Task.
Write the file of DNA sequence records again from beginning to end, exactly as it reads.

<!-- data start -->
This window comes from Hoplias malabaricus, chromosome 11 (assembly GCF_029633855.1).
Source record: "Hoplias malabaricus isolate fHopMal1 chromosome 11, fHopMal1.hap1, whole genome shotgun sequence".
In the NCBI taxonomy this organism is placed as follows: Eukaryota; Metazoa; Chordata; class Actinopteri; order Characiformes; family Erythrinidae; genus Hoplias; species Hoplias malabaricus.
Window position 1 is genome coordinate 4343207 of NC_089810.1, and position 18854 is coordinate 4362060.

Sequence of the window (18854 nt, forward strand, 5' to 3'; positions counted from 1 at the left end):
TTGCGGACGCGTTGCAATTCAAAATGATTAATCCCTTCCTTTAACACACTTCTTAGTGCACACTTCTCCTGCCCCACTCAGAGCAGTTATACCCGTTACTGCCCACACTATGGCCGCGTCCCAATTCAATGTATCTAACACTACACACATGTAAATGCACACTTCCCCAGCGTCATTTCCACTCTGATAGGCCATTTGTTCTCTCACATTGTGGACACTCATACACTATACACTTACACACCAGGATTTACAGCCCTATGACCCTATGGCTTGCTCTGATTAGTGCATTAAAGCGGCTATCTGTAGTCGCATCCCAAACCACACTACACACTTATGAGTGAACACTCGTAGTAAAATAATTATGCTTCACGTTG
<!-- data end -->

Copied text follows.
This window comes from Hoplias malabaricus, chromosome 11 (assembly GCF_029633855.1).
Source record: "Hoplias malabaricus isolate fHopMal1 chromosome 11, fHopMal1.hap1, whole genome shotgun sequence".
In the NCBI taxonomy this organism is placed as follows: Eukaryota; Metazoa; Chordata; class Actinopteri; order Characiformes; family Erythrinidae; genus Hoplias; species Hoplias malabaricus.
Window position 1 is genome coordinate 4343207 of NC_089810.1, and position 18854 is coordinate 4362060.

Sequence of the window (18854 nt, forward strand, 5' to 3'; positions counted from 1 at the left end):
TTGCGGACGCGTTGCAATTCAAAATGATTAATCCCTTCCTTTAACACACTTCTTAGTGCACACTTCTCCTGCCCCACTCAGAGCAGTTATACCCGTTACTGCCCACACTATGGCCGCGTCCCAATTCAATGTATCTAACACTACACACATGTAAATGCACACTTCCCCAGCGTCATTTCCACTCTGATAGGCCATTTGTTCTCTCACATTGTGGACACTCATACACTATACACTTACACACCAGGATTTACAGCCCTATGACCCTATGGCTTGCTCTGATTAGTGCATTAAAGCGGCTATCTGTAGTCGCATCCCAAACCACACTACACACTTATGAGTGAACACTCGTAGTAAAATAATTATGCTTCACGTTG